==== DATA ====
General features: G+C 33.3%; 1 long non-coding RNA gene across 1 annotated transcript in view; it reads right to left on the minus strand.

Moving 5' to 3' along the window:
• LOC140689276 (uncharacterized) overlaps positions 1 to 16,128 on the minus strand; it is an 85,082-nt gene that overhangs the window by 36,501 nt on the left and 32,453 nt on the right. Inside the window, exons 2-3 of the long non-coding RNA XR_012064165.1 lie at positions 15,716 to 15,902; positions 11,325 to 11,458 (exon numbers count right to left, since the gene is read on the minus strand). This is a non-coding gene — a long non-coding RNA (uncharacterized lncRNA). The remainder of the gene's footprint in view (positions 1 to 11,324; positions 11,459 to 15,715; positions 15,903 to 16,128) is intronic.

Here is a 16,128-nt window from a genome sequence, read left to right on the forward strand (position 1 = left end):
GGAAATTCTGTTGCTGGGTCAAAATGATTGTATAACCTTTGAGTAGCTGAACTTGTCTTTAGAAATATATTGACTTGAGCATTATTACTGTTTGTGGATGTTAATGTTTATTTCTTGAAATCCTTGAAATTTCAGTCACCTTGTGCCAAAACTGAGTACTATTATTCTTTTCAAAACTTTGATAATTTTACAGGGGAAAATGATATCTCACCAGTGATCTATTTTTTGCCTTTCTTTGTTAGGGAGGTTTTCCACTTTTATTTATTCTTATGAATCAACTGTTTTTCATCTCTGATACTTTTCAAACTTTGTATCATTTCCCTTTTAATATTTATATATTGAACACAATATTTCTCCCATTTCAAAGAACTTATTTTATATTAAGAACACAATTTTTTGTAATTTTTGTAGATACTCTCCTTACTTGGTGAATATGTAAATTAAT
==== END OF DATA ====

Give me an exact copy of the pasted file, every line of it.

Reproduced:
General features: G+C 33.3%; 1 long non-coding RNA gene across 1 annotated transcript in view; it reads right to left on the minus strand.

Moving 5' to 3' along the window:
• LOC140689276 (uncharacterized) overlaps positions 1 to 16,128 on the minus strand; it is an 85,082-nt gene that overhangs the window by 36,501 nt on the left and 32,453 nt on the right. Inside the window, exons 2-3 of the long non-coding RNA XR_012064165.1 lie at positions 15,716 to 15,902; positions 11,325 to 11,458 (exon numbers count right to left, since the gene is read on the minus strand). This is a non-coding gene — a long non-coding RNA (uncharacterized lncRNA). The remainder of the gene's footprint in view (positions 1 to 11,324; positions 11,459 to 15,715; positions 15,903 to 16,128) is intronic.

Here is a 16,128-nt window from a genome sequence, read left to right on the forward strand (position 1 = left end):
GGAAATTCTGTTGCTGGGTCAAAATGATTGTATAACCTTTGAGTAGCTGAACTTGTCTTTAGAAATATATTGACTTGAGCATTATTACTGTTTGTGGATGTTAATGTTTATTTCTTGAAATCCTTGAAATTTCAGTCACCTTGTGCCAAAACTGAGTACTATTATTCTTTTCAAAACTTTGATAATTTTACAGGGGAAAATGATATCTCACCAGTGATCTATTTTTTGCCTTTCTTTGTTAGGGAGGTTTTCCACTTTTATTTATTCTTATGAATCAACTGTTTTTCATCTCTGATACTTTTCAAACTTTGTATCATTTCCCTTTTAATATTTATATATTGAACACAATATTTCTCCCATTTCAAAGAACTTATTTTATATTAAGAACACAATTTTTTGTAATTTTTGTAGATACTCTCCTTACTTGGTGAATATGTAAATTAAT